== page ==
ORIGINAL RESEARCH article
ELSA 2014 Cohort: Risk Factors Associated With Heavy Episodic Drinking Trajectories in Argentinean College Students
- 1Facultad de Psicología, Universidad Nacional de Córdoba, Córdoba, Argentina
- 2Instituto de Investigaciones Psicológicas, IIPSI, UNC-CONICET, Córdoba, Argentina
- 3Instituto de Investigación Médica M. y M. Ferreyra, INIMEC-CONICET, Universidad Nacional de Córdoba, Córdoba, Argentina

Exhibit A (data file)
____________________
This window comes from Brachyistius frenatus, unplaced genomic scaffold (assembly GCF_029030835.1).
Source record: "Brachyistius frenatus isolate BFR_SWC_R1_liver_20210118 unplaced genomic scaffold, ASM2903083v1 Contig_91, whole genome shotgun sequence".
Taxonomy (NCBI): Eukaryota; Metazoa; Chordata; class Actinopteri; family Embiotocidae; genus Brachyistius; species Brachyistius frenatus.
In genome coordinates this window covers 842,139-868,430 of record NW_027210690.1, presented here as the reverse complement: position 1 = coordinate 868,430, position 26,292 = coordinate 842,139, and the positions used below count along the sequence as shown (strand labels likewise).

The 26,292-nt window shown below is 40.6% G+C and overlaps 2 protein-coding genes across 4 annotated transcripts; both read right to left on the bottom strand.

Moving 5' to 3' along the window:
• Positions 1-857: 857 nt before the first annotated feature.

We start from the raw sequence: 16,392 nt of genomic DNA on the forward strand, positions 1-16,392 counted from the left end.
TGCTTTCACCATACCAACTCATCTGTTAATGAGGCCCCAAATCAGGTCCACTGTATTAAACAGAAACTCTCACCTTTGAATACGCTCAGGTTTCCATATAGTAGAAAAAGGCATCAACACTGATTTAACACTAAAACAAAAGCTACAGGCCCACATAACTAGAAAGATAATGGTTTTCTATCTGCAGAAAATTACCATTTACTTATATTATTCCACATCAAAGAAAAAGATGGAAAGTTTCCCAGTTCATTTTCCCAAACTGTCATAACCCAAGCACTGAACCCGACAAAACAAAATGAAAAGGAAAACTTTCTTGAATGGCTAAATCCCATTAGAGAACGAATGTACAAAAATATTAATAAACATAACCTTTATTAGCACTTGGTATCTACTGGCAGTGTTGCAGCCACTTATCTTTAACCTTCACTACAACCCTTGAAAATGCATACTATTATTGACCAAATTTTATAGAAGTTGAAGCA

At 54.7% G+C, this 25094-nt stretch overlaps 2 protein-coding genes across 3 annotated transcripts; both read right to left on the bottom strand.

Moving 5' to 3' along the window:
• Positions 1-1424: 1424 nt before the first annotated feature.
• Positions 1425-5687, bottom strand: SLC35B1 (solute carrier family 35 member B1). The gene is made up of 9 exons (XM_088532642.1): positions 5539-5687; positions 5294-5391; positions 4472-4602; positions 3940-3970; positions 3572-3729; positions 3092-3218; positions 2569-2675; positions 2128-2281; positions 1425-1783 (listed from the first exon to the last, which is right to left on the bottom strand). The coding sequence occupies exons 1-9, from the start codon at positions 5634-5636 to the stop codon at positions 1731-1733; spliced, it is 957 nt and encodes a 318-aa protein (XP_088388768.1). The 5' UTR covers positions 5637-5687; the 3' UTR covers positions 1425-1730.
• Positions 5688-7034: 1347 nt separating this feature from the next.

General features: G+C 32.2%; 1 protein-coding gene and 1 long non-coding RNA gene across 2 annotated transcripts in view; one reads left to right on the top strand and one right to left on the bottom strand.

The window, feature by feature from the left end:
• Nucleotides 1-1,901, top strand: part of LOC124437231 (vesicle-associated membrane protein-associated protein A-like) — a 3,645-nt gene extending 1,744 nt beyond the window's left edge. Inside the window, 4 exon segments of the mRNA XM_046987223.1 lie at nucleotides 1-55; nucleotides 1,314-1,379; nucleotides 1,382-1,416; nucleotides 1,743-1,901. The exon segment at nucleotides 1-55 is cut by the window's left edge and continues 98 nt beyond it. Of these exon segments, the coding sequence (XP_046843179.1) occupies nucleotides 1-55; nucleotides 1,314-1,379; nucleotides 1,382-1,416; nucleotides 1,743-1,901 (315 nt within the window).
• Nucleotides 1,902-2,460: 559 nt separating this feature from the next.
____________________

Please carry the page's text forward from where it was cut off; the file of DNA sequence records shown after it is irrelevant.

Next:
Heavy episodic drinking (HED) is highly prevalent in college students. In Argentina, there is a notable lack of longitudinal studies examining drinking trajectories. The present study identified HED trajectories in Argentinean college students during the first 3 years of college (seven waves) and examined the association between risk factors for alcohol use and HED trajectories. The sample was composed of 1,240 college students [63.1% women, aged 18–25 years (M = 19.1 ± 1.7)] who completed at least three waves (the first data collection and ≥2 follow-ups). For 3 years, participants completed seven surveys that measured HED frequency, age of drinking onset, drunkenness occurrence, trait impulsivity, family history of alcohol abuse, stressful life events, and perceived peer’s drinking. Latent Class Growth Analysis (LCGA) and Multinomial Logistic Regression (MLR) were used to identify the pattern and number of HED trajectories and to explore which risk factors better distinguished between the trajectories, respectively. Six HED trajectories were identified: Heavy Stable Frequency, Moderate Stable Frequency, Moderate Decreasing Frequency, Stable Infrequent, Decreasing Infrequent, and No-HED. Younger age of drinking onset, alcohol intoxication, greater perception of peer drinking frequency and higher levels of impulsivity (i.e., sensation seeking, lack of premeditation, and positive urgency) increased the probability of belonging to the trajectories with more frequent HED. These trajectories partially coincide with those identified in studies from other cultures. Unlike previous studies, we did not find a trajectory with increasing/ascending HED frequency. This may be related to contextual/cultural variables unique to Argentina, like differences in the age when the peak in alcohol consumption is reached or the legal minimum age to buy alcoholic beverages in this country, and the idiosyncratic elements that characterize college life in Argentina. This work represents a step forward in the identification of risk factors differentiating between different HED trajectories, and help understand changes in alcohol use during college, in an understudied population.